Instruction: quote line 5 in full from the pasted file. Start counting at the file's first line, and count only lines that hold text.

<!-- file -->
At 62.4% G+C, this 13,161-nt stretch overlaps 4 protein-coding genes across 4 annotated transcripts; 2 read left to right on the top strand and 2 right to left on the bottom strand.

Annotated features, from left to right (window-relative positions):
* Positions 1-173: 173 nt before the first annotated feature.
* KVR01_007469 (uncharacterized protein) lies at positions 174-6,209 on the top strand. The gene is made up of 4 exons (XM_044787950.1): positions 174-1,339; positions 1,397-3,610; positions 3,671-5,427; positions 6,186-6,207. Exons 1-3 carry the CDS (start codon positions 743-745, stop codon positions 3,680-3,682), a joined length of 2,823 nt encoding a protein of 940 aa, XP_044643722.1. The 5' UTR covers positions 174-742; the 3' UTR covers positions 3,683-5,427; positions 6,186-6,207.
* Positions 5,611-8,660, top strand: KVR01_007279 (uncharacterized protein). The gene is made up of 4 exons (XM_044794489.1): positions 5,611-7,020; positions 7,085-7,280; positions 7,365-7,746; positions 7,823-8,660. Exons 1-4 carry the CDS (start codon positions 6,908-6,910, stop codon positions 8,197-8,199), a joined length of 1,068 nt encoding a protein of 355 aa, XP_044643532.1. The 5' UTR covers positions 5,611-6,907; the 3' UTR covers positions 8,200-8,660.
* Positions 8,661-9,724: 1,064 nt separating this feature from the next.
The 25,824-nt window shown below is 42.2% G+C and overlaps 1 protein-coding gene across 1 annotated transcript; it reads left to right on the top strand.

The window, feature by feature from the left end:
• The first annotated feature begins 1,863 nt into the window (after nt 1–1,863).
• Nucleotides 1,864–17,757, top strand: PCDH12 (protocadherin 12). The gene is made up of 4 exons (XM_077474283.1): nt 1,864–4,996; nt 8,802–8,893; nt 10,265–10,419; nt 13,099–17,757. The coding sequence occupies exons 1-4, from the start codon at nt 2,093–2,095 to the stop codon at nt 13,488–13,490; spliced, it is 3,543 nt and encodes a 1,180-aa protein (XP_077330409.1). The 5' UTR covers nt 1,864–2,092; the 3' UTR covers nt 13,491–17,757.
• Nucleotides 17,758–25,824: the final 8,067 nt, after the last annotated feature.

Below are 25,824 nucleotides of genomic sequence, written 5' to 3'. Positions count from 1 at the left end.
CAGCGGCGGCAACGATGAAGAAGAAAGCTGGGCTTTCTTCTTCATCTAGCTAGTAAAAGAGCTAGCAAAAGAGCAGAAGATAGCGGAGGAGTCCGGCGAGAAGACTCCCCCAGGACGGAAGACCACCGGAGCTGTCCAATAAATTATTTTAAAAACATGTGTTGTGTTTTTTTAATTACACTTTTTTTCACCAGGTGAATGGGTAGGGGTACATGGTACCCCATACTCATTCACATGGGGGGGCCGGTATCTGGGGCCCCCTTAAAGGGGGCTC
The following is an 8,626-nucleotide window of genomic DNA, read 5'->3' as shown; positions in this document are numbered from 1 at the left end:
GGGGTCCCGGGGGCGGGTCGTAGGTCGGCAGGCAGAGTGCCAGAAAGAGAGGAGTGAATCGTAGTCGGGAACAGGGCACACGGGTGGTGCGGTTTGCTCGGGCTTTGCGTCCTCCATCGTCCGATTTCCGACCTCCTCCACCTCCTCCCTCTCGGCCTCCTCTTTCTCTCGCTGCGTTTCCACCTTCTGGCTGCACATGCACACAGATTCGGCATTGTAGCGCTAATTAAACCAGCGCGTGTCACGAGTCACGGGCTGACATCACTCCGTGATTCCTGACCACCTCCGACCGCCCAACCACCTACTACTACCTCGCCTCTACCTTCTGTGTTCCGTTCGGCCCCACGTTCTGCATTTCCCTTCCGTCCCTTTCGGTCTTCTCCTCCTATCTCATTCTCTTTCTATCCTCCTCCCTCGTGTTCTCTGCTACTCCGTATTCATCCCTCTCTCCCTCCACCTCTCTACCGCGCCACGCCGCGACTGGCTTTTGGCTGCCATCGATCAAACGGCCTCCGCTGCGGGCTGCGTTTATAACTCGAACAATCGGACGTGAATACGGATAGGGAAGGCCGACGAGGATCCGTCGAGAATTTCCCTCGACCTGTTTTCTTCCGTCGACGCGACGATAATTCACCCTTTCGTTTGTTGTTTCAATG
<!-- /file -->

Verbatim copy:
* Positions 5,611-8,660, top strand: KVR01_007279 (uncharacterized protein). The gene is made up of 4 exons (XM_044794489.1): positions 5,611-7,020; positions 7,085-7,280; positions 7,365-7,746; positions 7,823-8,660. Exons 1-4 carry the CDS (start codon positions 6,908-6,910, stop codon positions 8,197-8,199), a joined length of 1,068 nt encoding a protein of 355 aa, XP_044643532.1. The 5' UTR covers positions 5,611-6,907; the 3' UTR covers positions 8,200-8,660.